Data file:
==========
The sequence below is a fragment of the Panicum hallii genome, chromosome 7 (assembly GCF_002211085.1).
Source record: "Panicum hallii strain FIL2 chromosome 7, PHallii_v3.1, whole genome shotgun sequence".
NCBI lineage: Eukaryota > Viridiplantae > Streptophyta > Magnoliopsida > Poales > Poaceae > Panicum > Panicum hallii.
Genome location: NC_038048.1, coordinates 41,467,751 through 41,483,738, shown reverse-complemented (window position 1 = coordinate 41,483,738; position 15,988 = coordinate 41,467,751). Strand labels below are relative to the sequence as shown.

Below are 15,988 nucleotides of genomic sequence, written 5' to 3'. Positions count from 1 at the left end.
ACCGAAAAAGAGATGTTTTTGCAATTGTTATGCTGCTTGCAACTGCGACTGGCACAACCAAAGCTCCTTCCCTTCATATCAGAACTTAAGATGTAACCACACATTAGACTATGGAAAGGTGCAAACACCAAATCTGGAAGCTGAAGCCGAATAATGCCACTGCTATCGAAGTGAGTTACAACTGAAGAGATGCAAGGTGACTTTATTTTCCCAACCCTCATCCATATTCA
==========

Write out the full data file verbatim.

The sequence below is a fragment of the Panicum hallii genome, chromosome 7 (assembly GCF_002211085.1).
Source record: "Panicum hallii strain FIL2 chromosome 7, PHallii_v3.1, whole genome shotgun sequence".
NCBI lineage: Eukaryota > Viridiplantae > Streptophyta > Magnoliopsida > Poales > Poaceae > Panicum > Panicum hallii.
Genome location: NC_038048.1, coordinates 41,467,751 through 41,483,738, shown reverse-complemented (window position 1 = coordinate 41,483,738; position 15,988 = coordinate 41,467,751). Strand labels below are relative to the sequence as shown.

Below are 15,988 nucleotides of genomic sequence, written 5' to 3'. Positions count from 1 at the left end.
ACCGAAAAAGAGATGTTTTTGCAATTGTTATGCTGCTTGCAACTGCGACTGGCACAACCAAAGCTCCTTCCCTTCATATCAGAACTTAAGATGTAACCACACATTAGACTATGGAAAGGTGCAAACACCAAATCTGGAAGCTGAAGCCGAATAATGCCACTGCTATCGAAGTGAGTTACAACTGAAGAGATGCAAGGTGACTTTATTTTCCCAACCCTCATCCATATTCA